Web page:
Almost 70 percent of employees in the United States and Europe would stop using their own device for work purposes if they knew their employer could remotely wipe or lock it, highlighting concerns over an infringement of privacy and suggesting bring your own device (BYOD) initiatives still face significant hurdles before adoption becomes mainstream.
More than 75 percent of enterprises in the survey sponsored by AdaptiveMobile were unable to meet eight out of 10 of their current top security requirements-- this was combined with the fact that only 11 percent of employees are aware of the current level of enterprise control over their device.
The study of 1,000 IT decision makers and 1,000 employees, conducted by research firm Harris Interactive, found that 83 percent of staff would stop using their own device or still use it with deep concern, if they knew their employer could see what they were doing at all times.
"It is imperative that other ways of delivering mobile protection are considered," Gareth Maclachlan, chief commercial officer at AdaptiveMobile, said in a statement. "Without a new approach to mobile security, employers risk losing the savings they would accrue with BYOD remaining responsible for providing the devices and connectivity to all employees."
Survey results indicated that the growing chasm between employer and employee has created the opportunity for a new approach to enterprise security, with more than 75 percent of employees endorsing their operator as being able to bridge the gap and protect both parties.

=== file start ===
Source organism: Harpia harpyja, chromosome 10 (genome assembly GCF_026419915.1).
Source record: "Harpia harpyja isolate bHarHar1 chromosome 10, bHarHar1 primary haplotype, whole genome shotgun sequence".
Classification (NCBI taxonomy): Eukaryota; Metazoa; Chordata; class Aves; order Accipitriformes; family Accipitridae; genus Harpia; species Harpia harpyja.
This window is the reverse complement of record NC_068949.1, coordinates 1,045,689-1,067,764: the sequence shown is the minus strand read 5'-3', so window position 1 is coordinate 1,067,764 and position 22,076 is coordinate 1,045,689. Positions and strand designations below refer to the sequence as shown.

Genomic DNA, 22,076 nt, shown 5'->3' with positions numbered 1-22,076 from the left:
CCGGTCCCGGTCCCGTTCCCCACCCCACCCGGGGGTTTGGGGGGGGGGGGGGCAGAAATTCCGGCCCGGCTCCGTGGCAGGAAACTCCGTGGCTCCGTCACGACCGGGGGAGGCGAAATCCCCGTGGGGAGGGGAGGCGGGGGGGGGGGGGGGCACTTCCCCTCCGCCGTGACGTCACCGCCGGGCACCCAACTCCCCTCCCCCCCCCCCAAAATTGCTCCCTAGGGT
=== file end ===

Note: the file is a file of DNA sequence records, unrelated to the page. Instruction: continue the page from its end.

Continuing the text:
The report also suggested employers agree, with 72 percent stating they would buy a mobile security management service from their operator, and 65 percnet saying they would switch operators to get an effective solution.
"To prevent employees rejecting BYOD and maintaining control over their personal device and usage, a solution is needed that maintains user privacy, whilst also keeping the enterprise free from exposure," Malachlan continued. "A hosted security service, delivered via operators, would give employees peace-of-mind that their own usage is protected, whilst still giving enterprise administrators complete control over corporate access, usage and integrity."
With 61 percent of enterprises already having a high level of access in place, and with a need to increase control to address growing security threats, organizations could face a backlash in their employees’ willingness to adopt BYOD, the report warned.
The report also indicated a clear disconnect between employee awareness of employer policies, with a whopping 91 percent of businesses saying they believe they have policies in place to protect against mobile security breaches, but almost half (48 percent) of employees who already using their own device were unaware these policies exist.